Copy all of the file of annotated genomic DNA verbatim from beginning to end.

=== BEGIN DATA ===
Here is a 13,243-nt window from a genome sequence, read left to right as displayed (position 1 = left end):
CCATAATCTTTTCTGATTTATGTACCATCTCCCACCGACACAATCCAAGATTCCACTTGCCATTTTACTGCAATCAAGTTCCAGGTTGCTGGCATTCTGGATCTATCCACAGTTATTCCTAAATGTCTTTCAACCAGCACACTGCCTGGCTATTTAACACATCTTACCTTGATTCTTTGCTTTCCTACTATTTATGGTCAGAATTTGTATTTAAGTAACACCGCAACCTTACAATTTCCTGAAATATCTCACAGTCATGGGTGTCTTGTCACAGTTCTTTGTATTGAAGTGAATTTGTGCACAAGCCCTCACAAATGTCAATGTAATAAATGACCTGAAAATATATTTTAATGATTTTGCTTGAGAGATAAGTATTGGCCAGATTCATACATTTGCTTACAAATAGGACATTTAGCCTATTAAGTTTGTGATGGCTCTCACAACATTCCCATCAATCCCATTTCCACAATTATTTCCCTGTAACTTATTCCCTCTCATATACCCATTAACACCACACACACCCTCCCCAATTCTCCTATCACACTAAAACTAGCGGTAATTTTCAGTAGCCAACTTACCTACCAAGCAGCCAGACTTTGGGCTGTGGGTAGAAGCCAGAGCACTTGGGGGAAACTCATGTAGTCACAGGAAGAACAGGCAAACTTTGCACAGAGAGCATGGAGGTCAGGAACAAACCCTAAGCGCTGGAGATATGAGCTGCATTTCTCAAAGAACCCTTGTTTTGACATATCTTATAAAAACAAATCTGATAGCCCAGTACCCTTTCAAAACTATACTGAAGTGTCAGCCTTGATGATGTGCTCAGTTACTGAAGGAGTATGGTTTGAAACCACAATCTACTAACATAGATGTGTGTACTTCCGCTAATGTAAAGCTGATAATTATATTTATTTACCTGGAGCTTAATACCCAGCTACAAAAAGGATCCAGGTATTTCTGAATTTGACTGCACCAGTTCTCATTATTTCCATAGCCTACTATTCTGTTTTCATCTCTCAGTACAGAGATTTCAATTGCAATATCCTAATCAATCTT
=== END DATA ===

Here is a 13,243-nt window from a genome sequence, read left to right as displayed (position 1 = left end):
CCATAATCTTTTCTGATTTATGTACCATCTCCCACCGACACAATCCAAGATTCCACTTGCCATTTTACTGCAATCAAGTTCCAGGTTGCTGGCATTCTGGATCTATCCACAGTTATTCCTAAATGTCTTTCAACCAGCACACTGCCTGGCTATTTAACACATCTTACCTTGATTCTTTGCTTTCCTACTATTTATGGTCAGAATTTGTATTTAAGTAACACCGCAACCTTACAATTTCCTGAAATATCTCACAGTCATGGGTGTCTTGTCACAGTTCTTTGTATTGAAGTGAATTTGTGCACAAGCCCTCACAAATGTCAATGTAATAAATGACCTGAAAATATATTTTAATGATTTTGCTTGAGAGATAAGTATTGGCCAGATTCATACATTTGCTTACAAATAGGACATTTAGCCTATTAAGTTTGTGATGGCTCTCACAACATTCCCATCAATCCCATTTCCACAATTATTTCCCTGTAACTTATTCCCTCTCATATACCCATTAACACCACACACACCCTCCCCAATTCTCCTATCACACTAAAACTAGCGGTAATTTTCAGTAGCCAACTTACCTACCAAGCAGCCAGACTTTGGGCTGTGGGTAGAAGCCAGAGCACTTGGGGGAAACTCATGTAGTCACAGGAAGAACAGGCAAACTTTGCACAGAGAGCATGGAGGTCAGGAACAAACCCTAAGCGCTGGAGATATGAGCTGCATTTCTCAAAGAACCCTTGTTTTGACATATCTTATAAAAACAAATCTGATAGCCCAGTACCCTTTCAAAACTATACTGAAGTGTCAGCCTTGATGATGTGCTCAGTTACTGAAGGAGTATGGTTTGAAACCACAATCTACTAACATAGATGTGTGTACTTCCGCTAATGTAAAGCTGATAATTATATTTATTTACCTGGAGCTTAATACCCAGCTACAAAAAGGATCCAGGTATTTCTGAATTTGACTGCACCAGTTCTCATTATTTCCATAGCCTACTATTCTGTTTTCATCTCTCAGTACAGAGATTTCAATTGCAATATCCTAATCAATCTT